Russian Anti-Doping Agency

Russian Anti-Doping Agency (RUSADA), established in January 2008, is the Russian National Anti-Doping Organisation (NADO), affiliated to the World Anti-Doping Agency (WADA).

History

It was established under the rules of the UNESCO International Convention against Doping in Sport approved at the UNESCO General Assembly on 19 October 2005, and ratified by the Russian Federation on 26 December 2006. [1] As the Russian NADO, the organization operates the anti-doping programs for Russian Olympic and Paralympic sport.

The organization's WADA accreditation, which under normal circumstances would have been valid until 2017, [2] is currently suspended due to the issues discussed below. [3]

The agency website claims they are an organization independent from the government, committed to fight against doping in sport and doping use prevention: "The main objective of RUSADA`s activities is to protect athletes` health and their fundamental right to participate in fair, doping- free sport."[ citation needed] The English translation of their slogan is: “For health and fairness in sport!” [4]

ARAF doping allegations

Following allegations made by German broadcaster ARD in 2014, WADA commissioned a report into doping and associated corruption in Russian athletics. The report, published in November 2015, was highly critical of RUSADA and the All-Russia Athletic Federation (ARAF), as well as singling out several individuals for doping offences. It concluded that RUSADA was under improper influence from the Russian Ministry of Sport. They further alleged that the agency and its employees athletes gave advance notice of tests to athletes and "routinely" took bribes to cover up doping. [5] [6]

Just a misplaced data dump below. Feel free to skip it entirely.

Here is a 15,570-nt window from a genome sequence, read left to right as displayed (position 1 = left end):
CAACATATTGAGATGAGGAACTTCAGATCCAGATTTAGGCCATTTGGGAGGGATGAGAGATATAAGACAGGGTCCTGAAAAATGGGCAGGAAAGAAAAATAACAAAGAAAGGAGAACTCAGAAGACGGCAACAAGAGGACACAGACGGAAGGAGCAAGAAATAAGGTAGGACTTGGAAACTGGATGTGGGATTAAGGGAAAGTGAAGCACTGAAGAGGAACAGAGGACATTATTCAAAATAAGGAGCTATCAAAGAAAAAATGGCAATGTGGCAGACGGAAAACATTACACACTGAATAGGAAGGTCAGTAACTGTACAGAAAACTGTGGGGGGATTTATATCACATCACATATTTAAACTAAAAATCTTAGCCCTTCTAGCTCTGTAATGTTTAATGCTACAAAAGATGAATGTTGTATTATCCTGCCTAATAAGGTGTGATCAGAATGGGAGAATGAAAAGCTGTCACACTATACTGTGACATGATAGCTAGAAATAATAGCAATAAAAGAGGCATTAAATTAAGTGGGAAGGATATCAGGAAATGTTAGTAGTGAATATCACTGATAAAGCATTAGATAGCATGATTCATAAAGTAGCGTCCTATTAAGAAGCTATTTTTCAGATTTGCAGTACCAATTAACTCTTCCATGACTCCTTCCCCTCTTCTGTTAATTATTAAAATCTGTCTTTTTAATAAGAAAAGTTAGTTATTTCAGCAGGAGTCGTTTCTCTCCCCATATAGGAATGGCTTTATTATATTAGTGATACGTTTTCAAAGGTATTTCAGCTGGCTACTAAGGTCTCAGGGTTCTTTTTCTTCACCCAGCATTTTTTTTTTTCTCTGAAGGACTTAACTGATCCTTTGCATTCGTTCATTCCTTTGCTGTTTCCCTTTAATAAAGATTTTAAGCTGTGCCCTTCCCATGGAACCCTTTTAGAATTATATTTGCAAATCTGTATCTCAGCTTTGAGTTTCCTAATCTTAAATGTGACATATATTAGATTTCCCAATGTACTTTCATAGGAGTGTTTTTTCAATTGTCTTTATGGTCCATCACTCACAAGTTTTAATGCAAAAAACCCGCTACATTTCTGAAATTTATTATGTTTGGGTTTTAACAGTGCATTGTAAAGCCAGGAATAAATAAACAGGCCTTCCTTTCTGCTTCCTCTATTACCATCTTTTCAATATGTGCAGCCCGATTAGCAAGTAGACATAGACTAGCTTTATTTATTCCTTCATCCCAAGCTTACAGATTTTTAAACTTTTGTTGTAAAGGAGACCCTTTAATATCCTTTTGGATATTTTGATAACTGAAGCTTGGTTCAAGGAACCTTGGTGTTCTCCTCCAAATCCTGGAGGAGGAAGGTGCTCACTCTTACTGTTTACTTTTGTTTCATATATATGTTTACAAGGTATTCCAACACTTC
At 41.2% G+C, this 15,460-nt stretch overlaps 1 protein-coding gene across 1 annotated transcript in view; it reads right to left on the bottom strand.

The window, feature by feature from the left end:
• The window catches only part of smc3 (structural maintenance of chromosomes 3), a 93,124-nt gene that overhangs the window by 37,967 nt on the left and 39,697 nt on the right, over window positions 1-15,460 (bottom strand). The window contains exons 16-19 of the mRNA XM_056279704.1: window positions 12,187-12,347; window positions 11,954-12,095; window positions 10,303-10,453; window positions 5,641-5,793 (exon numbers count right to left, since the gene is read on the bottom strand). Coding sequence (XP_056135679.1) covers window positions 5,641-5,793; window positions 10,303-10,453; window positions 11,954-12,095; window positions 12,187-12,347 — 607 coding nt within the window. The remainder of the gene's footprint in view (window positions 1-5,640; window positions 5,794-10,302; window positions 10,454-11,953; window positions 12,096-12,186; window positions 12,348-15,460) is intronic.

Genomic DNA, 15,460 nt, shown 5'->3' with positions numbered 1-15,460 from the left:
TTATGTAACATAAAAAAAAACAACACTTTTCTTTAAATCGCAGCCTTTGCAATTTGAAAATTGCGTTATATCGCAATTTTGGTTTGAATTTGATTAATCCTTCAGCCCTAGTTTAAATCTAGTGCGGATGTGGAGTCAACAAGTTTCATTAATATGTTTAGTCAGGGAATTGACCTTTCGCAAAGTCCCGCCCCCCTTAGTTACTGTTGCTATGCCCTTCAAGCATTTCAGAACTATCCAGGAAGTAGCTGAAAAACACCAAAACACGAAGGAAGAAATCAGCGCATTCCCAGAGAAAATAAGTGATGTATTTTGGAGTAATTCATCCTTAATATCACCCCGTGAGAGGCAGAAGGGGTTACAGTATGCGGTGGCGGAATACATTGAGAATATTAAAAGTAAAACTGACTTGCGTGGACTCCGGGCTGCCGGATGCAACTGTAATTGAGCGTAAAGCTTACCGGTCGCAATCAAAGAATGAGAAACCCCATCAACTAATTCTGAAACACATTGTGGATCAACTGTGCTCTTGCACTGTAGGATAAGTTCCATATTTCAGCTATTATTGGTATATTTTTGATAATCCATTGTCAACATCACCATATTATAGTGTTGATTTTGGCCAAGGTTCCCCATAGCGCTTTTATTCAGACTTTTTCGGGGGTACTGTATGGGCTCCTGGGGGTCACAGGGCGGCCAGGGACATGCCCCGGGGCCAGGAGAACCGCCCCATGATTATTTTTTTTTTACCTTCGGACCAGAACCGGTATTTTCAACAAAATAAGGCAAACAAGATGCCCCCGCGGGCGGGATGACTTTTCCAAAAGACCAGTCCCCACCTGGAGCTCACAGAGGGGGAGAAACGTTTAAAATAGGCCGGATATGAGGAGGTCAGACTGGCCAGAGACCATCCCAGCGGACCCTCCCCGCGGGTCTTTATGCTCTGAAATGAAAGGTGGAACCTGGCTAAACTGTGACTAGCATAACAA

On 18 November 2015, WADA suspended laboratory of RUSADA – Moscow Anti-Doping Laboratory, however the organization was not dissolved and tests are to be done by other independent labs. [3] [7]

In February 2016, two high-ranking directors of the organisation — Vyacheslav Sinyev and Nikita Kamayev — died. [8] According to Sunday Times, Kamayev approached the news agency shortly before his death planning to publish a book on "the true story of sport pharmacology and doping in Russia since 1987". [9]

2016 McLaren Report

On 18 July 2016, Richard McLaren, a WADA-appointed investigator, published a 97-page report covering significant state-sponsored doping in Russia. [10] [11] It concluded that it was shown "beyond a reasonable doubt" that the RUSADA, the Ministry of Sport, the Federal Security Service (FSB) and the Centre of Sports Preparation of the National Teams of Russia had "operated for the protection of doped Russian athletes" within a "state-directed failsafe system" using "the disappearing positive [test] methodology." [10] [11] [12] [13] According to the McLaren report, the Disappearing Positive Methodology operated from "at least late 2011 to August 2015." [10]:35 It was used on 643 positive samples, a number that the authors consider "only a minimum" due to limited access to Russian records. [10]:39

In response to these findings, WADA announced that RUSADA should be regarded as non-compliant with respect to the World Anti-Doping Code and recommended that Russian be banned from competing at the 2016 Summer Olympics. [14]